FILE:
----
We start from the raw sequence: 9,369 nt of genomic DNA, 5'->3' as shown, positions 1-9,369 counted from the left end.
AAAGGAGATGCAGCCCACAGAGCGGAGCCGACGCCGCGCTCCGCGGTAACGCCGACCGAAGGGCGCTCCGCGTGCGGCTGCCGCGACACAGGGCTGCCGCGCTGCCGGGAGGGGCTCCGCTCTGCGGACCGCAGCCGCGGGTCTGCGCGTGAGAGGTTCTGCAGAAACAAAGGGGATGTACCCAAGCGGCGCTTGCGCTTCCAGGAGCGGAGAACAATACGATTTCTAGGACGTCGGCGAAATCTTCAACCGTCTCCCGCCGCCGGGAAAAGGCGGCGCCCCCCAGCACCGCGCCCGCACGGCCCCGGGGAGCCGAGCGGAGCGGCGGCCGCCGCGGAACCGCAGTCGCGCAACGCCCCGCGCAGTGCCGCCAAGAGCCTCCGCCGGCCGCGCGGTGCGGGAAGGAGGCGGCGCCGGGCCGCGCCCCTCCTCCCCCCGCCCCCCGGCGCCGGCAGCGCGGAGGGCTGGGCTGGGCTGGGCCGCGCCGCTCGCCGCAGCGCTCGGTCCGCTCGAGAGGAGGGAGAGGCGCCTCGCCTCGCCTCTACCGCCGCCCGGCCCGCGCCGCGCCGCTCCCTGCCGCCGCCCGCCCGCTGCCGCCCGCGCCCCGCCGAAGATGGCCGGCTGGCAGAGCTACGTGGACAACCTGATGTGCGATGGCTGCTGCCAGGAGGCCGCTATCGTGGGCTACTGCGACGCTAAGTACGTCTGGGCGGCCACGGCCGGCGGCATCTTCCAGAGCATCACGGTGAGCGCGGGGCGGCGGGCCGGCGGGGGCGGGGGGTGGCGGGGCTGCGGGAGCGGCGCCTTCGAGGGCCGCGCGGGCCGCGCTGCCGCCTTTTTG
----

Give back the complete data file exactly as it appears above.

We start from the raw sequence: 9,369 nt of genomic DNA, 5'->3' as shown, positions 1-9,369 counted from the left end.
AAAGGAGATGCAGCCCACAGAGCGGAGCCGACGCCGCGCTCCGCGGTAACGCCGACCGAAGGGCGCTCCGCGTGCGGCTGCCGCGACACAGGGCTGCCGCGCTGCCGGGAGGGGCTCCGCTCTGCGGACCGCAGCCGCGGGTCTGCGCGTGAGAGGTTCTGCAGAAACAAAGGGGATGTACCCAAGCGGCGCTTGCGCTTCCAGGAGCGGAGAACAATACGATTTCTAGGACGTCGGCGAAATCTTCAACCGTCTCCCGCCGCCGGGAAAAGGCGGCGCCCCCCAGCACCGCGCCCGCACGGCCCCGGGGAGCCGAGCGGAGCGGCGGCCGCCGCGGAACCGCAGTCGCGCAACGCCCCGCGCAGTGCCGCCAAGAGCCTCCGCCGGCCGCGCGGTGCGGGAAGGAGGCGGCGCCGGGCCGCGCCCCTCCTCCCCCCGCCCCCCGGCGCCGGCAGCGCGGAGGGCTGGGCTGGGCTGGGCCGCGCCGCTCGCCGCAGCGCTCGGTCCGCTCGAGAGGAGGGAGAGGCGCCTCGCCTCGCCTCTACCGCCGCCCGGCCCGCGCCGCGCCGCTCCCTGCCGCCGCCCGCCCGCTGCCGCCCGCGCCCCGCCGAAGATGGCCGGCTGGCAGAGCTACGTGGACAACCTGATGTGCGATGGCTGCTGCCAGGAGGCCGCTATCGTGGGCTACTGCGACGCTAAGTACGTCTGGGCGGCCACGGCCGGCGGCATCTTCCAGAGCATCACGGTGAGCGCGGGGCGGCGGGCCGGCGGGGGCGGGGGGTGGCGGGGCTGCGGGAGCGGCGCCTTCGAGGGCCGCGCGGGCCGCGCTGCCGCCTTTTTG